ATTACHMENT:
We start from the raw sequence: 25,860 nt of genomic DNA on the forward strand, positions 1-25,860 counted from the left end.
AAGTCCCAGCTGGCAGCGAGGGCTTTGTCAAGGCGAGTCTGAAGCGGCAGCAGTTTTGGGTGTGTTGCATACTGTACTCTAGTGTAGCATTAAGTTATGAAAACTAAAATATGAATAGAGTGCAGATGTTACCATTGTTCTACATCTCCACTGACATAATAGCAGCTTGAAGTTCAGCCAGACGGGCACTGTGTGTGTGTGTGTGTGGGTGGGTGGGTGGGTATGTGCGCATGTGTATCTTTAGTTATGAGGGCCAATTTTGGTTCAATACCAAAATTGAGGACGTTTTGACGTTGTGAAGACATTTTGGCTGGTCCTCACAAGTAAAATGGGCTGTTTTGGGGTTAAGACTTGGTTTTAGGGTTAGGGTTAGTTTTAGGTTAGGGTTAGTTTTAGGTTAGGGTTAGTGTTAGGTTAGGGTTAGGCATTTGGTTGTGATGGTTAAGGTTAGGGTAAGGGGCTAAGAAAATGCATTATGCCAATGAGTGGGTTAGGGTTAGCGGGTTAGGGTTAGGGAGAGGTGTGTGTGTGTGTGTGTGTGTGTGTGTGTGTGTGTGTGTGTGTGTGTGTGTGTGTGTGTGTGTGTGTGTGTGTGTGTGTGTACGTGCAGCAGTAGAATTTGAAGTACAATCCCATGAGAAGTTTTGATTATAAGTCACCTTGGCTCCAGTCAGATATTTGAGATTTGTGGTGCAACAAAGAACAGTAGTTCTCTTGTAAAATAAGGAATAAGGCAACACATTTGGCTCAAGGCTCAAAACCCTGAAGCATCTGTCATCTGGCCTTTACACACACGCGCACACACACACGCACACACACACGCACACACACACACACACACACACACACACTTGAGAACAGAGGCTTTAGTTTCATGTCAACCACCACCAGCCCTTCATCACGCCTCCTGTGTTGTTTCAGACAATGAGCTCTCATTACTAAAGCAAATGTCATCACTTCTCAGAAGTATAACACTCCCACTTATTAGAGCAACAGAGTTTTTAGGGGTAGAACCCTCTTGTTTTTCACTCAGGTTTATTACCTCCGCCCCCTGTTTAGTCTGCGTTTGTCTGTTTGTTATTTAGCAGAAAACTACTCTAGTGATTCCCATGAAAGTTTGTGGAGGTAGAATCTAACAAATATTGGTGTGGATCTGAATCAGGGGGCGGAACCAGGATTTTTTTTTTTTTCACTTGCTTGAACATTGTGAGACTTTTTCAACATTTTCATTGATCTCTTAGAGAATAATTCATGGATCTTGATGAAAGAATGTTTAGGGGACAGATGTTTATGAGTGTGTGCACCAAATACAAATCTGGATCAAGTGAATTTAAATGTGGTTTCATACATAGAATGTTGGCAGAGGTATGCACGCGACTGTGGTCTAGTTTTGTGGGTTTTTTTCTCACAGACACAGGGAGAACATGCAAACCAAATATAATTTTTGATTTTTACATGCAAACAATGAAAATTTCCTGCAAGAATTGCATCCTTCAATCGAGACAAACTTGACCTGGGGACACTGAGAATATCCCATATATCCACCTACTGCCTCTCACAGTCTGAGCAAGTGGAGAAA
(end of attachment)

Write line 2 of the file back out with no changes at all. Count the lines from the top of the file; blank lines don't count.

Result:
AAGTCCCAGCTGGCAGCGAGGGCTTTGTCAAGGCGAGTCTGAAGCGGCAGCAGTTTTGGGTGTGTTGCATACTGTACTCTAGTGTAGCATTAAGTTATGAAAACTAAAATATGAATAGAGTGCAGATGTTACCATTGTTCTACATCTCCACTGACATAATAGCAGCTTGAAGTTCAGCCAGACGGGCACTGTGTGTGTGTGTGTGTGGGTGGGTGGGTGGGTATGTGCGCATGTGTATCTTTAGTTATGAGGGCCAATTTTGGTTCAATACCAAAATTGAGGACGTTTTGACGTTGTGAAGACATTTTGGCTGGTCCTCACAAGTAAAATGGGCTGTTTTGGGGTTAAGACTTGGTTTTAGGGTTAGGGTTAGTTTTAGGTTAGGGTTAGTTTTAGGTTAGGGTTAGTGTTAGGTTAGGGTTAGGCATTTGGTTGTGATGGTTAAGGTTAGGGTAAGGGGCTAAGAAAATGCATTATGCCAATGAGTGGGTTAGGGTTAGCGGGTTAGGGTTAGGGAGAGGTGTGTGTGTGTGTGTGTGTGTGTGTGTGTGTGTGTGTGTGTGTGTGTGTGTGTGTGTGTGTGTGTGTGTGTGTGTGTGTGTACGTGCAGCAGTAGAATTTGAAGTACAATCCCATGAGAAGTTTTGATTATAAGTCACCTTGGCTCCAGTCAGATATTTGAGATTTGTGGTGCAACAAAGAACAGTAGTTCTCTTGTAAAATAAGGAATAAGGCAACACATTTGGCTCAAGGCTCAAAACCCTGAAGCATCTGTCATCTGGCCTTTACACACACGCGCACACACACACGCACACACACACGCACACACACACACACACACACACACACACTTGAGAACAGAGGCTTTAGTTTCATGTCAACCACCACCAGCCCTTCATCACGCCTCCTGTGTTGTTTCAGACAATGAGCTCTCATTACTAAAGCAAATGTCATCACTTCTCAGAAGTATAACACTCCCACTTATTAGAGCAACAGAGTTTTTAGGGGTAGAACCCTCTTGTTTTTCACTCAGGTTTATTACCTCCGCCCCCTGTTTAGTCTGCGTTTGTCTGTTTGTTATTTAGCAGAAAACTACTCTAGTGATTCCCATGAAAGTTTGTGGAGGTAGAATCTAACAAATATTGGTGTGGATCTGAATCAGGGGGCGGAACCAGGATTTTTTTTTTTTTCACTTGCTTGAACATTGTGAGACTTTTTCAACATTTTCATTGATCTCTTAGAGAATAATTCATGGATCTTGATGAAAGAATGTTTAGGGGACAGATGTTTATGAGTGTGTGCACCAAATACAAATCTGGATCAAGTGAATTTAAATGTGGTTTCATACATAGAATGTTGGCAGAGGTATGCACGCGACTGTGGTCTAGTTTTGTGGGTTTTTTTCTCACAGACACAGGGAGAACATGCAAACCAAATATAATTTTTGATTTTTACATGCAAACAATGAAAATTTCCTGCAAGAATTGCATCCTTCAATCGAGACAAACTTGACCTGGGGACACTGAGAATATCCCATATATCCACCTACTGCCTCTCACAGTCTGAGCAAGTGGAGAAA